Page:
Supporting students’ mental health is a team effort

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Hundreds of thousands of young people start new chapters in their lives when they arrive at university this week.

This is an important time of great change for them, with most leaving home, family, friends and social networks behind to come to university. Universities have a crucial role in making the time they spend with us fulfilling and rewarding.

Given the numbers of students who come to university, it should not be surprising to anyone that demand for support for mental health conditions is increasing.

This is generating increased public attention and is the backdrop against which Universities Minister Sam Gyimah has challenged the sector to do more to address the issue. The launch of a mental health charter to improve standards of support is part of the government’s response to this.

This is welcome, because it’s an issue that universities need to respond to. But it is also not something that universities or any part of the system that has contact with students can address alone.

Supporting students

Looking at what’s happening at universities vividly illustrates the extent of the activity taking place across the country.  More than 200 initiatives are on offer at UWE Bristol alone. This ranges from providing information to students when they first arrive, to creating places for them to access support and shaping a supportive culture that gives them the confidence to raise issues with others. We are also investing in new ways to use data to better understand how students engage in life on campus.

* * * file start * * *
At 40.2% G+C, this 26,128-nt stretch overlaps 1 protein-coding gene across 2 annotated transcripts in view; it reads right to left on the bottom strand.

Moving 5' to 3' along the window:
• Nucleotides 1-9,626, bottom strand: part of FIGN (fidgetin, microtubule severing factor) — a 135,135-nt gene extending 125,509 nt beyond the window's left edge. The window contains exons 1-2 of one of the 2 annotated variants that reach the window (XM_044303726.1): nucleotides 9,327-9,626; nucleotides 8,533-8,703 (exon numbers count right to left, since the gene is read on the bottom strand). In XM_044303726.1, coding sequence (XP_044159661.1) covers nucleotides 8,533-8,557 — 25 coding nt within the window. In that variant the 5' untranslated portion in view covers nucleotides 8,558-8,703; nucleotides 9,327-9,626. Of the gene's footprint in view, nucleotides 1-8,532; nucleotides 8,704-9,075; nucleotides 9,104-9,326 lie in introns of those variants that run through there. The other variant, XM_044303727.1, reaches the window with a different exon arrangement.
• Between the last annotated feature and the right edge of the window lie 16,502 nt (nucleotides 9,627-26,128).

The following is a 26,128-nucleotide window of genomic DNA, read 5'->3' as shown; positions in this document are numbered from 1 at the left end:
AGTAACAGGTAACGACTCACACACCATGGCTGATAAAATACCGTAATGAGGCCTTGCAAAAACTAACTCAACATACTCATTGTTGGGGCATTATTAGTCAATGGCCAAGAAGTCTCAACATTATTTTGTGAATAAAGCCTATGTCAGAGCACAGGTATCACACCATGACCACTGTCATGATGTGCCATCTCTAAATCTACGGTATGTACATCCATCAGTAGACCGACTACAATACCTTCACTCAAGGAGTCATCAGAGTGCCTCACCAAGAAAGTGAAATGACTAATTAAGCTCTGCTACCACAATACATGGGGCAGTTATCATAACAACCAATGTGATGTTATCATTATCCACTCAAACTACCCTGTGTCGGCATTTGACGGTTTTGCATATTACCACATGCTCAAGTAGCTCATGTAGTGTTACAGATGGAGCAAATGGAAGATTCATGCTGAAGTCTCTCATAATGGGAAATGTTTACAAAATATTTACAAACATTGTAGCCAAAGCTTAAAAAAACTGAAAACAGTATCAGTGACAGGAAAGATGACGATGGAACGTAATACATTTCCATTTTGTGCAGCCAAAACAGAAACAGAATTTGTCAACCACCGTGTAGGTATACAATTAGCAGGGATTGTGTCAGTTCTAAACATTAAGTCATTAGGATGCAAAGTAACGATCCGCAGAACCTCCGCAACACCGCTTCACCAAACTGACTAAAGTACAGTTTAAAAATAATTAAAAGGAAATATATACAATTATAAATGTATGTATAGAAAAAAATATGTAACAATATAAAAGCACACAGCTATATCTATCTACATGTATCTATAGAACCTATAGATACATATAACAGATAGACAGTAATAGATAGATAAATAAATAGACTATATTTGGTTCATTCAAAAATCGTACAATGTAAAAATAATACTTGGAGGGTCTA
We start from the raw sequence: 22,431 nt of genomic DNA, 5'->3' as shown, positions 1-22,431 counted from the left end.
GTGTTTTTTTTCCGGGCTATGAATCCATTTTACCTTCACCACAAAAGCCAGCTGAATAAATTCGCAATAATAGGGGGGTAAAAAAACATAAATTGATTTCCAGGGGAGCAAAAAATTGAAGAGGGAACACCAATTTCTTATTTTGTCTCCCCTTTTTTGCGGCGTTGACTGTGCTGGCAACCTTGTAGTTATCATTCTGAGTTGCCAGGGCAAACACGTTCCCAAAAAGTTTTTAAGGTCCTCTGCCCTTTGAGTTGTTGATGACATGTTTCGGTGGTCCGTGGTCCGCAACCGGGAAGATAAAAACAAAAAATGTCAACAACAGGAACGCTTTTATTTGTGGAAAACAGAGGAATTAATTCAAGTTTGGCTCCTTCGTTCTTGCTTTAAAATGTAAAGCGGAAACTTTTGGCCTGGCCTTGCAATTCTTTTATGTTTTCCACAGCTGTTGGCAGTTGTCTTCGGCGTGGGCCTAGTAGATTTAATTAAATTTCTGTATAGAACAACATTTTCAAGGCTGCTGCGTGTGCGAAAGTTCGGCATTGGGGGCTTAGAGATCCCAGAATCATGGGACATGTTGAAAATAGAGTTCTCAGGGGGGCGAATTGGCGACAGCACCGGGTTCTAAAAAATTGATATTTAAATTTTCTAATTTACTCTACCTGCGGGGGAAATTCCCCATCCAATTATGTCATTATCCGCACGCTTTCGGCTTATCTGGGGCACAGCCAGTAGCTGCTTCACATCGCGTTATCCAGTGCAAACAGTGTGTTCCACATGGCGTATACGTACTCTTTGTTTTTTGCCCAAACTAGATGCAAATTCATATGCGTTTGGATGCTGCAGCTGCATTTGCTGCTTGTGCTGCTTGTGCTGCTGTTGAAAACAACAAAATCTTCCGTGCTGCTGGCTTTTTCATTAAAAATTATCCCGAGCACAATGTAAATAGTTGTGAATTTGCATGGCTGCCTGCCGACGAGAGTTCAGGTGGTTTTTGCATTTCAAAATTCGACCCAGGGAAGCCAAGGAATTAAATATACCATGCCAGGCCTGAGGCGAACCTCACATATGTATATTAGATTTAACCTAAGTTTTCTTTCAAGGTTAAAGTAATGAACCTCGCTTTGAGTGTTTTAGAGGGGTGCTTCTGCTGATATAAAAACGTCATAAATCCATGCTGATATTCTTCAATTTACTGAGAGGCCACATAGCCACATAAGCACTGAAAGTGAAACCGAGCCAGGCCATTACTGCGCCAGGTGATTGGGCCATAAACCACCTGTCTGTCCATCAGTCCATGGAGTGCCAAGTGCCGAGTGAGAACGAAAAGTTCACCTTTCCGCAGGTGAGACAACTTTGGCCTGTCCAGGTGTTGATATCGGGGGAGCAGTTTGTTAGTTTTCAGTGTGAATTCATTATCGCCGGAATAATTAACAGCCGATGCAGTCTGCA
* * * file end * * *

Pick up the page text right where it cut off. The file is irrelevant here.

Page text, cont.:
One of the most pressing issues this work has highlighted is the need to bring organisations together to provide a network of support for undergraduates.  In many cases, when students leave home they will also be leaving therapeutic support networks that they are used to – from young people’s mental health services to a new GP.

This places universities like ours in a position of providing support and direction to students, often without a full understanding of their history. It’s a major challenge, and we need to work with the NHS and partners to bridge these gaps.

Listening to students

In the face of this complexity, it is inspiring to hear the views of students themselves, who are best able to convey an understanding of what is needed. Those who have joined discussions with us support the improvements we are making and have been clear about the issues they face.

They have ambitions, but are disproportionately affected by the cost of housing, the jobs market, the environment and our future in Europe. Many are understandably unhappy at being termed ‘snowflakes’ when they speak about their concerns.

Given these changing pressures, it is clear that the way we support their mental health and wellbeing must adapt change too and that is what many universities are looking to deliver.